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Discovering the ‘Sole’ of England’s Vikings

By David Ellis
Special to The Epoch Times
Nov 08, 2005

A Typical Viking Street: This market stall trading in poultry has the sounds and smells accompanying the scene to recreate the original atmosphere. (Dave-ford.co.uk)
High-resolution image (640 x 516 px, 1 dpi)

Dr. Peter Addyman collects shoes. He’s got nearly 10,000 pairs of the things, and is showing no signs of letting up.

But his is no footwear fetish. In fact, he’s seldom even tried putting a pair on, and when he gets them he doesn’t even consider sticking them in the wardrobe. He puts them in the freezer.

Dr. Addyman is an English academic, and despite what it seems, he’s no doddering professor. He just likes collecting the unusual and the older it is, the better. So successful has he been that the Queen’s even given him a CBE for his efforts.

The shoes in Dr. Addyman’s collection are hundreds of years old, and were recovered from a huge archaeological ‘dig’ that sprawls over – or rather, under - a great part of England’s bustling City of York.

Even more interesting, they’re all the discarded or misplaced footwear of Vikings who invaded the place from around the year 793. After their conquest, these Vikings decided England wasn’t a bad sort of a place, and many stayed on to farm and trade, doing an occasional bit of pillaging and plundering on the side just to stay involved and to uphold family traditions.

And so York became something of a Viking center in England.

Along with his shoes, Dr. Addyman has 20,000 or so other items that he’s uncovered in his work with the famed York Archaeological Trust and what is known as Jorvik, The Viking City, an almost-living museum that he founded in 1984 after an archaeological ‘dig’ he conducted between 1976 and 1981.

That ‘dig’ produced Britain’s largest and most varied collection of 10th century remains ever – and resulted in Dr. Addyman going on to do something that’s never been done before: he exposed the remains of an entire community that once lived 11-meters under a now-thriving, pulsing center-city, and then reconstructed a complete ‘ancient village’ directly below the high-rise bricks, mortar, roads and traffic of modern-day York.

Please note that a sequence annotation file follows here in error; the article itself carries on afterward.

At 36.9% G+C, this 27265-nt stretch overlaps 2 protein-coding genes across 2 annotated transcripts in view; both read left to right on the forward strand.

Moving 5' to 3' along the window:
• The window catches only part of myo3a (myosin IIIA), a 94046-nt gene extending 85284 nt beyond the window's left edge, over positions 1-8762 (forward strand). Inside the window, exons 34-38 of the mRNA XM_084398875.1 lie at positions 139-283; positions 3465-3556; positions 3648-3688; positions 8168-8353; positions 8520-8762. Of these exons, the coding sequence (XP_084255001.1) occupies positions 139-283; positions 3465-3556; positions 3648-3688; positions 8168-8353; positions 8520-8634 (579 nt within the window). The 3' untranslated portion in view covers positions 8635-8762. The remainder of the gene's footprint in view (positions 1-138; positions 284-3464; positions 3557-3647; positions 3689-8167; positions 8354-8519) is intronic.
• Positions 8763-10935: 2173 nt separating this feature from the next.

To the amazement of colleagues and skeptics alike, he also talked private enterprise into both financing it, and then building a series of subterranean Disneyland-like ‘time stages’ through which visitors could travel on computerized ‘time cars’ on a magnetic track to view life-size dioramas of village and community life as it was in Viking days of yore.

It was while excavating his dig-site that Dr. Addyman came across not only the thousands of perishing shoes he’s collected, but the tens of thousands of other ‘treasures’: pieces of human bone, weapons, armor, food scraps and even entire meals, fragments of clothing, tools and cooking utensils, and perfectly preserved human waste.

"Because the soil’s constantly moist, all these items have remained pretty-well preserved, as have many of the timber foundations of Viking buildings we’ve found deep under York City," says Dr. Addyman. "They give us a marvelous insight into life in those days.”

So much so that Dr. Addyman and his fellow-archaeologists have been able to recreate under York what village life was like in Viking times, with life-size streetscapes of thatched houses, workshops, alleys, a wharf, ‘tradesmen’ and ‘craftsmen’ as they would have been at work, fishermen, street vendors, silversmiths and others.

There are also life-size wax ‘children’ at play in the streets, and the sounds of voices and street noises as archaeologists speculate they would once have been heard – even the smells of the time--wood smoke, fresh apples, a home kitchen, fish and a dockside pier.

Remarkably, but thankfully only briefly, there is an encounter with a cesspit as the ‘time car’ glides past a wax Viking doing his business behind a low wicker privacy screen. (All the odors are created by heating special oils; and if you REALLY do need to know, Dr. Addyman believes that in the absence of paper in those days, the old Vikings used strips of discarded clothing – or handfuls of mosses to complete their needs.)

Jorvik, The Viking Center is open daily. Odyssey Travel specializes in cultural and heritage travel for inquisitive Australians over 45, and has a number of ‘programs’ to the UK every year, including York and an exclusive one-hour talk and slide show by the remarkable Dr. Addyman.

This is followed by a personally-conducted tour of Jorvik, The Viking City and its archaeological ‘time stages.’ For more information call Odyssey Travel in the UK at (02) 4224-7000.